The photography of Thandiwe Muriu deconstructs Africa’s unique mix of vibrant cultural practices, textiles and beauty ideologies. In her Camo series, she creates surreal illusions that are not digital manipulations, and confronts issues surrounding identity and self-perception, while seeking to redefine female empowerment through the application of her choice of materials, such as textiles and common household items.
The historical Ankara wax textile defines Thandiwe’s work. At the forefront of her practice is using textiles to make her subjects disappear and serve as a canvas for reflection on the question of identity and its evolution over time. Textiles are an under appreciated art in and of themselves that both capture history and express identity- they are as dynamic as the people who wove them. “A tree cannot stand without roots,” says the proverb, and the depth of tradition grounds Thandiwe’s images, as she explores the place of historical beauty narratives in the modern identity.
In a vibrant realisation of the African proverb, “However far the stream flows, it never forgets its source,” Thandiwe consistently reimagines objects associated with the daily lives of Kenyans into bold accessories donned by her subjects. These objects range from toilet paper rolls, to hair pins, to the mosquito repellent coils the artist grew up using. In Kenya an object can have multiple uses beyond its original purpose. This creative recycling is commonplace for a population often lacking in means. She explains: “When you have little, you transform and reuse it.”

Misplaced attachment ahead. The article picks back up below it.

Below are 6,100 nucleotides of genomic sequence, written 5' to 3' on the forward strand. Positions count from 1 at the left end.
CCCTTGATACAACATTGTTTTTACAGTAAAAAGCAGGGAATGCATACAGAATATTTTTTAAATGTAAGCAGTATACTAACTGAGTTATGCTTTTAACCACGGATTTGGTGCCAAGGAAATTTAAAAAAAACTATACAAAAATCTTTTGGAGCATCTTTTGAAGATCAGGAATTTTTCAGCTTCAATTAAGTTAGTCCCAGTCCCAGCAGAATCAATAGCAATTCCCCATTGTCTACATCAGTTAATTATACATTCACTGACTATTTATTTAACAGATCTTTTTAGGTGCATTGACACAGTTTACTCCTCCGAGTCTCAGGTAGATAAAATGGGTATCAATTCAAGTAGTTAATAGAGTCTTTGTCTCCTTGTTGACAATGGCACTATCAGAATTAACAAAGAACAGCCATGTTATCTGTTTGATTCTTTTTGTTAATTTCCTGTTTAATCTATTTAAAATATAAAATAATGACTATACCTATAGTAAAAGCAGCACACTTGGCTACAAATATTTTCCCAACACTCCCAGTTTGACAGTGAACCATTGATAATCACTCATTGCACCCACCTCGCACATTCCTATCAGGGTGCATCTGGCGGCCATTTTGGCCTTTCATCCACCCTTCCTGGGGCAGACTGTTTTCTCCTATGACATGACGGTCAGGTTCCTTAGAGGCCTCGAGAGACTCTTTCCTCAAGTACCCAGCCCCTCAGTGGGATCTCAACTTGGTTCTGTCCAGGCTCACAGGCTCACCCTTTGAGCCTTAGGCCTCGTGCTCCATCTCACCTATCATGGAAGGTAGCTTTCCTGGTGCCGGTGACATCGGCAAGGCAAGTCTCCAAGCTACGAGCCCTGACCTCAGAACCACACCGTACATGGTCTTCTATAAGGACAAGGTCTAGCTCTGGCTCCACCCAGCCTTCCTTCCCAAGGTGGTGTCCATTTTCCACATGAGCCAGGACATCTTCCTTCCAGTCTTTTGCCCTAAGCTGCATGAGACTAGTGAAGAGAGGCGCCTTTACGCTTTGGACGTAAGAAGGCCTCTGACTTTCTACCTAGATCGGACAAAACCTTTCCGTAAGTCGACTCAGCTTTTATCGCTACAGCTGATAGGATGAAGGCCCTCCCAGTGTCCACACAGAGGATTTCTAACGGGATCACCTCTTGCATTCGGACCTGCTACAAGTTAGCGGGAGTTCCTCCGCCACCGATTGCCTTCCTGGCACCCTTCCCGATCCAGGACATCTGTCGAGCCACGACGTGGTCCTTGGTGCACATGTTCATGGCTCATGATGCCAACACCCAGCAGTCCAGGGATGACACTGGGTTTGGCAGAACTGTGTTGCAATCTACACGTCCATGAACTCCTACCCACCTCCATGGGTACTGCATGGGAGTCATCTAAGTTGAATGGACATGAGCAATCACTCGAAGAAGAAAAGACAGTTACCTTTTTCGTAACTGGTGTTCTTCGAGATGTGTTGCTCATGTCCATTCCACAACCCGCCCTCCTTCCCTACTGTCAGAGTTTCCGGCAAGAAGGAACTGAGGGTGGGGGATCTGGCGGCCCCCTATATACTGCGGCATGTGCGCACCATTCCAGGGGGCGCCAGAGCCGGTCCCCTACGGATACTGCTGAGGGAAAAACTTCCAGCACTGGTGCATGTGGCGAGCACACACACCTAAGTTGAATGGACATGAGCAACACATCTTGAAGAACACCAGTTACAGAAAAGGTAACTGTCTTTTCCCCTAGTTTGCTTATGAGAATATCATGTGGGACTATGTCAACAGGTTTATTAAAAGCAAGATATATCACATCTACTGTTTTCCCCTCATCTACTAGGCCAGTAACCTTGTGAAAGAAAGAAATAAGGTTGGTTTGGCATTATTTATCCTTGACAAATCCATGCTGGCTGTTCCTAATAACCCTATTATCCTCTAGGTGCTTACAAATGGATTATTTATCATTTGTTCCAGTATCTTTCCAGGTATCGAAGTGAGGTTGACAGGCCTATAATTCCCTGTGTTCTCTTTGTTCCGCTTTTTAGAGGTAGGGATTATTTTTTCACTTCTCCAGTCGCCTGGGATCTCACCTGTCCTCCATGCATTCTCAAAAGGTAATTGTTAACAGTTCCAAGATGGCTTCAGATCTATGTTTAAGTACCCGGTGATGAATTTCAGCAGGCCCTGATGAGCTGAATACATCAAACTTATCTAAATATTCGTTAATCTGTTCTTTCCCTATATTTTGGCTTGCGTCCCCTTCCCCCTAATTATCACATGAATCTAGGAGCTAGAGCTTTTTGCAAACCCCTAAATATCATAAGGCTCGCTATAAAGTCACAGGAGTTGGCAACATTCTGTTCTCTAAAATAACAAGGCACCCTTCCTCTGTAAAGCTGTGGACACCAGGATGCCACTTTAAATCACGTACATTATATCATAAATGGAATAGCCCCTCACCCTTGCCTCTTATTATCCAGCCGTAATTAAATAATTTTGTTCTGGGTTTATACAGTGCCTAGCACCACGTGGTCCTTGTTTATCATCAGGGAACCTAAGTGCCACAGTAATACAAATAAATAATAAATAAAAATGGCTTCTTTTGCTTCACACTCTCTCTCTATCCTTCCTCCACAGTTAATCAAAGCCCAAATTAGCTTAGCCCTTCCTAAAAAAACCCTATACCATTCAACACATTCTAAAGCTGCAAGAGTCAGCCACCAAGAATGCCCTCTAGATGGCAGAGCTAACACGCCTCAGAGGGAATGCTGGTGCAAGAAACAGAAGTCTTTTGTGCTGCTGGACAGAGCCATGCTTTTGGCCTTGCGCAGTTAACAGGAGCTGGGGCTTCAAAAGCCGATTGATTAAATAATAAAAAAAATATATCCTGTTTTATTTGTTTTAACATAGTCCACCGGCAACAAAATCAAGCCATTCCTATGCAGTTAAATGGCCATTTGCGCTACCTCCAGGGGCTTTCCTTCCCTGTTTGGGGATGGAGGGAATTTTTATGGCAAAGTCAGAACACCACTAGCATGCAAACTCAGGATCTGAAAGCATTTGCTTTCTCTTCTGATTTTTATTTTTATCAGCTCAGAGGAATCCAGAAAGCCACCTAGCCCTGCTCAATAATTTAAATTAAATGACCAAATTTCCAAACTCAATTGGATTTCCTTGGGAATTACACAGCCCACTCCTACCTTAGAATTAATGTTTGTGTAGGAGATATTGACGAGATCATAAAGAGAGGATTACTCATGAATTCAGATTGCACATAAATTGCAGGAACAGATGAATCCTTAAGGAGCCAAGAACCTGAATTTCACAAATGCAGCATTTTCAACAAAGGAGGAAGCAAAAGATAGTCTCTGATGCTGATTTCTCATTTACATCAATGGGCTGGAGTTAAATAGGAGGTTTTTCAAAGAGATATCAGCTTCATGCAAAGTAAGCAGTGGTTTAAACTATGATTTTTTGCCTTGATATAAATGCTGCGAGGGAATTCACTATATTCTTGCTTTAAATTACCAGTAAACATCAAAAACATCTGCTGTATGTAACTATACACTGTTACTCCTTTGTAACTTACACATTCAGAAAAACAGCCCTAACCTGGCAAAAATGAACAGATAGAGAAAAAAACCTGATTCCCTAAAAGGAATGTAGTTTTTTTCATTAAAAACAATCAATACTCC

Cultural reference does not end with the elements of each image; the very process of creation is culturally embedded. Designing the garments and eyewear worn by her subjects, Thandiwe collaborates with local tailors and artisans to bring those custom designs to life. Her work is marked by precision and intentionality from the conception of a piece through to its final printed form. She completes her visual illusions by printing on special paper, making the work appear more like paintings rather than photographs.
Passionate about the rich history of traditional, architectural hairstyles that are being forgotten, she was inspired to incorporate modern forms of these hairstyles into her work in a process she refers to as ‘modernising history’- drawing from historical elements to inform future generations about the past.
Paring each work with an African proverb, Thandiwe expresses the collected wisdom of generations recorded through oral history even as she communicates culture in a new and visual form. Their usage invites us to consider how heritage informs and shapes the contemporary African identity even as the continent rapidly changes under the influence of the forces of globalisation. “A wise man who knows the proverbs of the land reconciles difficulties.” Rather than encumbering us, perhaps our heritage gives us the ground on which to stand in self reflection.
Thandiwe takes us on a colourful, reflective journey through her world as a woman living in modern Kenya, as she reinterprets contemporary African portraiture, and presents a bold new vision of a woman and her autonomy.